Bottom Line: Be brief. Master the art of brevity to make your writing more powerful and effective.

About Book Publicist Scott Lorenz

Book publicist Scott Lorenz is President of Westwind Communications, a public relations and marketing firm that has a special knack for working with authors to help them get all the publicity they deserve and more. Lorenz works with bestselling authors and self-published authors promoting all types of books, whether it’s their first book or their 15th book. He’s handled publicity for books by CEOs, CIA Officers, Navy SEALS, Homemakers, Fitness Gurus, Doctors, Lawyers and Adventurers. His clients have been featured by Good Morning America, FOX & Friends, CNN, ABC News, New York Times, Nightline, TIME, PBS, LA Times, USA Today, Washington Post, Woman’s World, & Howard Stern to name a few.

Learn more about Westwind Communications’ book marketing approach at http://www.Book-Marketing-Expert.com  or contact Lorenz at scottlorenz@westwindcos.com or by phone at 734-667-2090. Follow Lorenz on Twitter @aBookPublicist. Is there a strategy in naming your book? YES! Check out Scott’s new award winning book for authors called: BOOK TITLE GENERATOR at http://www.BookTitleGenerator.org

 

The Top Writers’ Conferences for 2021 by Book Publicist Scott Lorenz

Writers’ Conferences and Confabs are a great place to learn about publishing and writing from agents, publishers, authors and publicists.

By Scott Lorenz

Westwind Communications

If you are a serious writer with high aspirations, then you’ll want to go to a writers’ conference. Want to meet authors and exchange ideas, tips and techniques? Then sign up for a writer’s conference today.

A writers’ conference is a think tank for authors to build on each other’s ideas and inspire new achievements in their own work. For the cost of lodging and registration, the payoff for attending a writers’ conference could be tremendous.

Writers Conferences and Confabs are great place to learn about publishing and writing

Writers Conferences and Confabs are a great place to learn about publishing and writing from agents, publishers, authors and publicists.

Attending a writers’ conference gives you a chance to pitch your book, learn about the various publishing options and meet book editors, agents and book marketing specialists. If your book is six months or a year from being finished, you can talk to people with valuable input on shaping your book. At a writers’ conference, you’ll get all sorts of advice to help you wrap up your project when you return home.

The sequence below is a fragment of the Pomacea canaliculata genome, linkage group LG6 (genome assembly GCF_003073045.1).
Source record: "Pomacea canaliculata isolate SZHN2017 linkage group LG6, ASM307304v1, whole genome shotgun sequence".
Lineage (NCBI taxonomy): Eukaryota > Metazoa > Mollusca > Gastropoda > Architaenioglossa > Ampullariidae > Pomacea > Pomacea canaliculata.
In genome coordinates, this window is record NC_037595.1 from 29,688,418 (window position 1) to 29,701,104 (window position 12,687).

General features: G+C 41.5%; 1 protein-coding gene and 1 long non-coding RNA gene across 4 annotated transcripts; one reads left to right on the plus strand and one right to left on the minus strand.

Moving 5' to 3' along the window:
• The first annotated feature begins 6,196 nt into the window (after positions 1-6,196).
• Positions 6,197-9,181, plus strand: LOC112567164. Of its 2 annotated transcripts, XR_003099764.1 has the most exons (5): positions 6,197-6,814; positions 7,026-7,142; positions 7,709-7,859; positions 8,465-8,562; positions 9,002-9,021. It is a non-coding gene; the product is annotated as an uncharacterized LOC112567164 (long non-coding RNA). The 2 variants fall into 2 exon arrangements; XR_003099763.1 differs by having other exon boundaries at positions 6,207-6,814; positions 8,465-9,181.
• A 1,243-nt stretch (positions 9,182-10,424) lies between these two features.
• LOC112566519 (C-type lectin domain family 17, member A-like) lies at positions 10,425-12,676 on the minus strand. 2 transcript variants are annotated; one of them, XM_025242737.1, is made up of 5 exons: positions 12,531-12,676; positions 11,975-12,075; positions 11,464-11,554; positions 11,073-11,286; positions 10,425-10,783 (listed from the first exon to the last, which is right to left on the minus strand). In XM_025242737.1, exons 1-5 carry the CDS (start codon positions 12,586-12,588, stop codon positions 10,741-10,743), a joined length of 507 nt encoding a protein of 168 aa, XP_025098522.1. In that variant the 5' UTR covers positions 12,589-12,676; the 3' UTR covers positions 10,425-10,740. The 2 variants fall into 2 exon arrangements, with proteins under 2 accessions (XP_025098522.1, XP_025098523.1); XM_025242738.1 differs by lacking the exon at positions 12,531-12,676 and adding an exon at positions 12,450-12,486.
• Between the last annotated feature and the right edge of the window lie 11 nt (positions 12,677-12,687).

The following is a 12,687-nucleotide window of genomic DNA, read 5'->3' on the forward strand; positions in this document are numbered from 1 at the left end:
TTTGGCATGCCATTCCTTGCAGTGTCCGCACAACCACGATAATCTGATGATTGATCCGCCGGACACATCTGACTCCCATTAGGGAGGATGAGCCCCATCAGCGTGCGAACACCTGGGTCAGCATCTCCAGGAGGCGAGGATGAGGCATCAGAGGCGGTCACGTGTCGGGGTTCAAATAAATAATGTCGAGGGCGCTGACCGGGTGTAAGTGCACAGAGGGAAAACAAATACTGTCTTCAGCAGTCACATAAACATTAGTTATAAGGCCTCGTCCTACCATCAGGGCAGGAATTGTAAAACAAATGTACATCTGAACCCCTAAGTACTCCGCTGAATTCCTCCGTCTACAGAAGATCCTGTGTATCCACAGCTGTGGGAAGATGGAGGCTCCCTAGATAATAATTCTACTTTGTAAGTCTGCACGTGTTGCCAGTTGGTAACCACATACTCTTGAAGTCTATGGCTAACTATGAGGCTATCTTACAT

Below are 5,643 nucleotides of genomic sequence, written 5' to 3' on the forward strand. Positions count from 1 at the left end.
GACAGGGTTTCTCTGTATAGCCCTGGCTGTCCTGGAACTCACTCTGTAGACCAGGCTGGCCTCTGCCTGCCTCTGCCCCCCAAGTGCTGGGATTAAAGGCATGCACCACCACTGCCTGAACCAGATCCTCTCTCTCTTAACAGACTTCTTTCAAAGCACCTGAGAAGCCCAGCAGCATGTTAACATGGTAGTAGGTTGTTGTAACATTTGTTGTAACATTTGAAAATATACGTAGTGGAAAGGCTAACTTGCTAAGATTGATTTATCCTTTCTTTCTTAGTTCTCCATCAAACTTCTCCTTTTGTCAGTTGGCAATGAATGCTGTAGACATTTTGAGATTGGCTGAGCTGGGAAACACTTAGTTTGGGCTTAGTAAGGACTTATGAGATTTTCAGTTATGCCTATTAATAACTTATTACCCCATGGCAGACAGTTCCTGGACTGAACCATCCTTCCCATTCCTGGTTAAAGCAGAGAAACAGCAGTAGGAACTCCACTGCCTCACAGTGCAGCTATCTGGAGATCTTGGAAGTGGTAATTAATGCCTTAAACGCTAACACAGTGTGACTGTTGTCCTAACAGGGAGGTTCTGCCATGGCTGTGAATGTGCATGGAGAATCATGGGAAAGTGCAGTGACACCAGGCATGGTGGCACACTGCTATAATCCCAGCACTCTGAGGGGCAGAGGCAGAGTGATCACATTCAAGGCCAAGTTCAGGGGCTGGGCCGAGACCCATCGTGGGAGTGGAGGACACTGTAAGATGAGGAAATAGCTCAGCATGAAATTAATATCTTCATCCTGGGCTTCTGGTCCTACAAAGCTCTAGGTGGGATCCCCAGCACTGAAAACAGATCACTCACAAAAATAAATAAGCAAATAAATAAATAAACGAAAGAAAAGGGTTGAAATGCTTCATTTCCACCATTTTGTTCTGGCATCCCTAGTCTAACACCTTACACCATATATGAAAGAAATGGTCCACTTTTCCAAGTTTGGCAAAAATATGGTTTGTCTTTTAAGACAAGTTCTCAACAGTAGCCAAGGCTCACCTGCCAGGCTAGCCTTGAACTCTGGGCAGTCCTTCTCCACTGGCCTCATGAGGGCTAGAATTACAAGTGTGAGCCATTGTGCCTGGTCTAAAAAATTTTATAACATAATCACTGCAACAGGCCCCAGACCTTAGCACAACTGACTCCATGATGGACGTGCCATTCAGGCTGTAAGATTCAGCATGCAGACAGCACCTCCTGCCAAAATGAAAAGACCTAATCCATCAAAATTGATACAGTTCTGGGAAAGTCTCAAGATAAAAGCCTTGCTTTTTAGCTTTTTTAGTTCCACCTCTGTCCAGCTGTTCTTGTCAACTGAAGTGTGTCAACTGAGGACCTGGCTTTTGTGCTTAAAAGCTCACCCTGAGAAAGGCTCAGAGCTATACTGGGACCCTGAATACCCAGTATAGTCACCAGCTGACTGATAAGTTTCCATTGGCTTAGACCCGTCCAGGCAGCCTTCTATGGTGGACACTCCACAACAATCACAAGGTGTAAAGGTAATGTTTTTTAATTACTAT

Of course, you will want to prepare for any writers’ conference you attend by having a plan of what you want to find out and what you will do while there. I suggest you develop an ‘elevator pitch’ about your book that you can deliver in 30 seconds. Have a one-pager available with your book cover, author headshot, short 50-word synopsis, short bio, website URL, Twitter handle and your contact information. You never know who you’ll meet so be prepared for that moment!

Here are some upcoming writers’ conferences in 2021:

February 26-28, 2021 Asheville Christian Writers Conference (Asheville, NC) The Asheville Christian Writers Conference will offer one-on-one mentoring, writing workshops, and discussion groups. https://ashevillechristianwritersconference.com/

March 13, 2021: Atlanta Writing Workshop (Atlanta, GA) The title of the Atlanta Writing Workshop is “How to Get Published.” It focuses on classes and advice intended to help you get your works published. https://atlantawritingworkshop.com/

April 8-10 2021 Las Vegas Writers Conference (Las Vegas, NV) At the Las Vegas Writers Conference, writers can meet and learn from some of the greatest agents, authors, and professionals in publishing. https://lasvegaswritersconference.com/

April 9-10 2021: Michigan Writers Conference (Detroit, MI) At this writers conference, participants will enjoy a day of intense instruction on how to get their works published. https://michiganwritingworkshop.com/

April 21-25 2021: The Muse & the Marketplace Writers Conference (Boston, MA) Here you’ll find over 130 interactive sessions led by authors as well as a happy hour session where you can network with agents, publishers, and authors. https://museandthemarketplace.com/